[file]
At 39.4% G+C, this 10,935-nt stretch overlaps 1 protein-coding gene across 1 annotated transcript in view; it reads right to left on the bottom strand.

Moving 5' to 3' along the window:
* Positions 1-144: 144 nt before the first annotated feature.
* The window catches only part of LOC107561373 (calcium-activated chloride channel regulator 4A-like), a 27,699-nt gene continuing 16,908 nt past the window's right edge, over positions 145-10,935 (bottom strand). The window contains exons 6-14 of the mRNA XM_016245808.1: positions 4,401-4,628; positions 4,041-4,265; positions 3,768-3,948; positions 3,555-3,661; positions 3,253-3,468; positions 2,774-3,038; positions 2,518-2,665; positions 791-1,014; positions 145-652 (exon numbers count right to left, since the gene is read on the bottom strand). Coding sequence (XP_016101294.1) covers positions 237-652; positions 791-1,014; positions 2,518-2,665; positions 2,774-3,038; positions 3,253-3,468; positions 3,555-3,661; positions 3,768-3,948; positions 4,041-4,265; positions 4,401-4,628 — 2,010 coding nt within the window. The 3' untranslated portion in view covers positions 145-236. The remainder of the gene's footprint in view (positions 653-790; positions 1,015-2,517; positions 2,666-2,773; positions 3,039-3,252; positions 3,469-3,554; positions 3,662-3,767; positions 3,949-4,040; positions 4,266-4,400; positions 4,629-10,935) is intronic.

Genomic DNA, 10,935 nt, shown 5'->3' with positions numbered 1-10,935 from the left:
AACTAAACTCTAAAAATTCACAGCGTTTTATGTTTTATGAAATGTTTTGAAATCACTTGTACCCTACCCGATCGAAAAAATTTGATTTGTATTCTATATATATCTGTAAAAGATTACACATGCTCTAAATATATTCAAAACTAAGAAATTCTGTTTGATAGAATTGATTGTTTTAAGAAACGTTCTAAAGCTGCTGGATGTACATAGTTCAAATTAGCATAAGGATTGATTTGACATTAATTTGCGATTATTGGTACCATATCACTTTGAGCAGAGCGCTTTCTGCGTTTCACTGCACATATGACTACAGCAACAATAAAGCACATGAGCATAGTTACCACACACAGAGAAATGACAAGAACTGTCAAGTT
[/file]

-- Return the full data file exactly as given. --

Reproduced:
At 39.4% G+C, this 10,935-nt stretch overlaps 1 protein-coding gene across 1 annotated transcript in view; it reads right to left on the bottom strand.

Moving 5' to 3' along the window:
* Positions 1-144: 144 nt before the first annotated feature.
* The window catches only part of LOC107561373 (calcium-activated chloride channel regulator 4A-like), a 27,699-nt gene continuing 16,908 nt past the window's right edge, over positions 145-10,935 (bottom strand). The window contains exons 6-14 of the mRNA XM_016245808.1: positions 4,401-4,628; positions 4,041-4,265; positions 3,768-3,948; positions 3,555-3,661; positions 3,253-3,468; positions 2,774-3,038; positions 2,518-2,665; positions 791-1,014; positions 145-652 (exon numbers count right to left, since the gene is read on the bottom strand). Coding sequence (XP_016101294.1) covers positions 237-652; positions 791-1,014; positions 2,518-2,665; positions 2,774-3,038; positions 3,253-3,468; positions 3,555-3,661; positions 3,768-3,948; positions 4,041-4,265; positions 4,401-4,628 — 2,010 coding nt within the window. The 3' untranslated portion in view covers positions 145-236. The remainder of the gene's footprint in view (positions 653-790; positions 1,015-2,517; positions 2,666-2,773; positions 3,039-3,252; positions 3,469-3,554; positions 3,662-3,767; positions 3,949-4,040; positions 4,266-4,400; positions 4,629-10,935) is intronic.

Genomic DNA, 10,935 nt, shown 5'->3' with positions numbered 1-10,935 from the left:
AACTAAACTCTAAAAATTCACAGCGTTTTATGTTTTATGAAATGTTTTGAAATCACTTGTACCCTACCCGATCGAAAAAATTTGATTTGTATTCTATATATATCTGTAAAAGATTACACATGCTCTAAATATATTCAAAACTAAGAAATTCTGTTTGATAGAATTGATTGTTTTAAGAAACGTTCTAAAGCTGCTGGATGTACATAGTTCAAATTAGCATAAGGATTGATTTGACATTAATTTGCGATTATTGGTACCATATCACTTTGAGCAGAGCGCTTTCTGCGTTTCACTGCACATATGACTACAGCAACAATAAAGCACATGAGCATAGTTACCACACACAGAGAAATGACAAGAACTGTCAAGTT